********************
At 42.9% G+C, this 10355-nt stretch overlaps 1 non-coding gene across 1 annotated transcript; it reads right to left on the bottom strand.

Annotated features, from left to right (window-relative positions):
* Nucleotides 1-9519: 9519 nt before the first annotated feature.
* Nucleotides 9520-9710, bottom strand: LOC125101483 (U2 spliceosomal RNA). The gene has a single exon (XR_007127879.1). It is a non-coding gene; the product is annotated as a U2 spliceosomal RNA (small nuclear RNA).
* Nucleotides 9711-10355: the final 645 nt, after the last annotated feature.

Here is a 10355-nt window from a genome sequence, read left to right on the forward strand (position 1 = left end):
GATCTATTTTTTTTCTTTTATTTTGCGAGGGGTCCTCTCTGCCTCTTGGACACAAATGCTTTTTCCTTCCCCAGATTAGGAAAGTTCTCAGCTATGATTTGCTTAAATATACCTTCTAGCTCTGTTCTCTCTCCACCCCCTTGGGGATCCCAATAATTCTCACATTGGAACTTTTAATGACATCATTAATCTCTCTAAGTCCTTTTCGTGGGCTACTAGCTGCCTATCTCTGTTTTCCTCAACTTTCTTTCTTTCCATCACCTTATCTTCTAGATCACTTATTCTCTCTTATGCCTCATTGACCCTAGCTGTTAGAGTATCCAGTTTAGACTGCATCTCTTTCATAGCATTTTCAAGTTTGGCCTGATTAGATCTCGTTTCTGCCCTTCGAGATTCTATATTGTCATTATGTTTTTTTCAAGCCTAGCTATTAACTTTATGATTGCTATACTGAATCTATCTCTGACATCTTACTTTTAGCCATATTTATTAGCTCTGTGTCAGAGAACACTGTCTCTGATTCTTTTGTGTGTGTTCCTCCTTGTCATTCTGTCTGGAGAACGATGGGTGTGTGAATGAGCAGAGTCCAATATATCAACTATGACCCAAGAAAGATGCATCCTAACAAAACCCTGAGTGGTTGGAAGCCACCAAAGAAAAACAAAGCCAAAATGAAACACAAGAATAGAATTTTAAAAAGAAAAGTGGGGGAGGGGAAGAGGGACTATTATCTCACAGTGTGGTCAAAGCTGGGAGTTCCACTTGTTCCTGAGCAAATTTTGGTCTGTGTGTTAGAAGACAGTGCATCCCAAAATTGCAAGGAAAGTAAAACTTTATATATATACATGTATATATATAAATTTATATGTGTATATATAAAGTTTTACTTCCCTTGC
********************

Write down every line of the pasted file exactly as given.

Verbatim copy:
At 42.9% G+C, this 10355-nt stretch overlaps 1 non-coding gene across 1 annotated transcript; it reads right to left on the bottom strand.

Annotated features, from left to right (window-relative positions):
* Nucleotides 1-9519: 9519 nt before the first annotated feature.
* Nucleotides 9520-9710, bottom strand: LOC125101483 (U2 spliceosomal RNA). The gene has a single exon (XR_007127879.1). It is a non-coding gene; the product is annotated as a U2 spliceosomal RNA (small nuclear RNA).
* Nucleotides 9711-10355: the final 645 nt, after the last annotated feature.

Here is a 10355-nt window from a genome sequence, read left to right on the forward strand (position 1 = left end):
GATCTATTTTTTTTCTTTTATTTTGCGAGGGGTCCTCTCTGCCTCTTGGACACAAATGCTTTTTCCTTCCCCAGATTAGGAAAGTTCTCAGCTATGATTTGCTTAAATATACCTTCTAGCTCTGTTCTCTCTCCACCCCCTTGGGGATCCCAATAATTCTCACATTGGAACTTTTAATGACATCATTAATCTCTCTAAGTCCTTTTCGTGGGCTACTAGCTGCCTATCTCTGTTTTCCTCAACTTTCTTTCTTTCCATCACCTTATCTTCTAGATCACTTATTCTCTCTTATGCCTCATTGACCCTAGCTGTTAGAGTATCCAGTTTAGACTGCATCTCTTTCATAGCATTTTCAAGTTTGGCCTGATTAGATCTCGTTTCTGCCCTTCGAGATTCTATATTGTCATTATGTTTTTTTCAAGCCTAGCTATTAACTTTATGATTGCTATACTGAATCTATCTCTGACATCTTACTTTTAGCCATATTTATTAGCTCTGTGTCAGAGAACACTGTCTCTGATTCTTTTGTGTGTGTTCCTCCTTGTCATTCTGTCTGGAGAACGATGGGTGTGTGAATGAGCAGAGTCCAATATATCAACTATGACCCAAGAAAGATGCATCCTAACAAAACCCTGAGTGGTTGGAAGCCACCAAAGAAAAACAAAGCCAAAATGAAACACAAGAATAGAATTTTAAAAAGAAAAGTGGGGGAGGGGAAGAGGGACTATTATCTCACAGTGTGGTCAAAGCTGGGAGTTCCACTTGTTCCTGAGCAAATTTTGGTCTGTGTGTTAGAAGACAGTGCATCCCAAAATTGCAAGGAAAGTAAAACTTTATATATATACATGTATATATATAAATTTATATGTGTATATATAAAGTTTTACTTCCCTTGC